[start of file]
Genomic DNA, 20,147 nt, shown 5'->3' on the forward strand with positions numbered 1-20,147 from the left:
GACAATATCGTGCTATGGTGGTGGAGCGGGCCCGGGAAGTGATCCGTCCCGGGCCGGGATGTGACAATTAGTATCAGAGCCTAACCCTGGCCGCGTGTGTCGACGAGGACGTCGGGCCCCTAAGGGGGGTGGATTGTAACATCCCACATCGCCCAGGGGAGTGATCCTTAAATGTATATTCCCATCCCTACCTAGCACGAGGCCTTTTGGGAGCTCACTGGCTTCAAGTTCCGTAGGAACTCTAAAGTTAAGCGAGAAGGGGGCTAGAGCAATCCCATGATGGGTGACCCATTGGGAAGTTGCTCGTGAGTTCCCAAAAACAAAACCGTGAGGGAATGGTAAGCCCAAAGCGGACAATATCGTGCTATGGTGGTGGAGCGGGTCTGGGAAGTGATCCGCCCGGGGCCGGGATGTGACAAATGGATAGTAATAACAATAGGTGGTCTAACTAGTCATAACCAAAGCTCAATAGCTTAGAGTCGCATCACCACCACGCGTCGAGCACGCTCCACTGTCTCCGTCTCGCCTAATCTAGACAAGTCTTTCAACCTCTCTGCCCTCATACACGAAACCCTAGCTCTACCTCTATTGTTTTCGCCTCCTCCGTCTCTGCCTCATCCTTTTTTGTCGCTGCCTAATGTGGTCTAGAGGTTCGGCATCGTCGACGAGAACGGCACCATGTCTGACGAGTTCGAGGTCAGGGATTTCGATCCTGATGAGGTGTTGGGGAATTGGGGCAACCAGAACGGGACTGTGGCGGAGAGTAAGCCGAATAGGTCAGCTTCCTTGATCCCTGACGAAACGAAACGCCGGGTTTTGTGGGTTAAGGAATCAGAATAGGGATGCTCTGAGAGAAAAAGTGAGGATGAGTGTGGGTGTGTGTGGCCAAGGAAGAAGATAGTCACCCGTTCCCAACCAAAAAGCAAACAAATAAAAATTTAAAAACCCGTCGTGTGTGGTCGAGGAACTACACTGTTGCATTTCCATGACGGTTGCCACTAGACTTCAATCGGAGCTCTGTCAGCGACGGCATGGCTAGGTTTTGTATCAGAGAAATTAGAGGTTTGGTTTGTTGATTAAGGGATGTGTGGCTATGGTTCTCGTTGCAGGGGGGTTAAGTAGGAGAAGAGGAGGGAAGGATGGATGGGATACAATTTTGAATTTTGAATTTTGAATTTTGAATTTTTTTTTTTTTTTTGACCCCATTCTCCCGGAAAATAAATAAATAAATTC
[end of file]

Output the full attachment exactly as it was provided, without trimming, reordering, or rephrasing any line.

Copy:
Genomic DNA, 20,147 nt, shown 5'->3' on the forward strand with positions numbered 1-20,147 from the left:
GACAATATCGTGCTATGGTGGTGGAGCGGGCCCGGGAAGTGATCCGTCCCGGGCCGGGATGTGACAATTAGTATCAGAGCCTAACCCTGGCCGCGTGTGTCGACGAGGACGTCGGGCCCCTAAGGGGGGTGGATTGTAACATCCCACATCGCCCAGGGGAGTGATCCTTAAATGTATATTCCCATCCCTACCTAGCACGAGGCCTTTTGGGAGCTCACTGGCTTCAAGTTCCGTAGGAACTCTAAAGTTAAGCGAGAAGGGGGCTAGAGCAATCCCATGATGGGTGACCCATTGGGAAGTTGCTCGTGAGTTCCCAAAAACAAAACCGTGAGGGAATGGTAAGCCCAAAGCGGACAATATCGTGCTATGGTGGTGGAGCGGGTCTGGGAAGTGATCCGCCCGGGGCCGGGATGTGACAAATGGATAGTAATAACAATAGGTGGTCTAACTAGTCATAACCAAAGCTCAATAGCTTAGAGTCGCATCACCACCACGCGTCGAGCACGCTCCACTGTCTCCGTCTCGCCTAATCTAGACAAGTCTTTCAACCTCTCTGCCCTCATACACGAAACCCTAGCTCTACCTCTATTGTTTTCGCCTCCTCCGTCTCTGCCTCATCCTTTTTTGTCGCTGCCTAATGTGGTCTAGAGGTTCGGCATCGTCGACGAGAACGGCACCATGTCTGACGAGTTCGAGGTCAGGGATTTCGATCCTGATGAGGTGTTGGGGAATTGGGGCAACCAGAACGGGACTGTGGCGGAGAGTAAGCCGAATAGGTCAGCTTCCTTGATCCCTGACGAAACGAAACGCCGGGTTTTGTGGGTTAAGGAATCAGAATAGGGATGCTCTGAGAGAAAAAGTGAGGATGAGTGTGGGTGTGTGTGGCCAAGGAAGAAGATAGTCACCCGTTCCCAACCAAAAAGCAAACAAATAAAAATTTAAAAACCCGTCGTGTGTGGTCGAGGAACTACACTGTTGCATTTCCATGACGGTTGCCACTAGACTTCAATCGGAGCTCTGTCAGCGACGGCATGGCTAGGTTTTGTATCAGAGAAATTAGAGGTTTGGTTTGTTGATTAAGGGATGTGTGGCTATGGTTCTCGTTGCAGGGGGGTTAAGTAGGAGAAGAGGAGGGAAGGATGGATGGGATACAATTTTGAATTTTGAATTTTGAATTTTGAATTTTTTTTTTTTTTTTGACCCCATTCTCCCGGAAAATAAATAAATAAATTC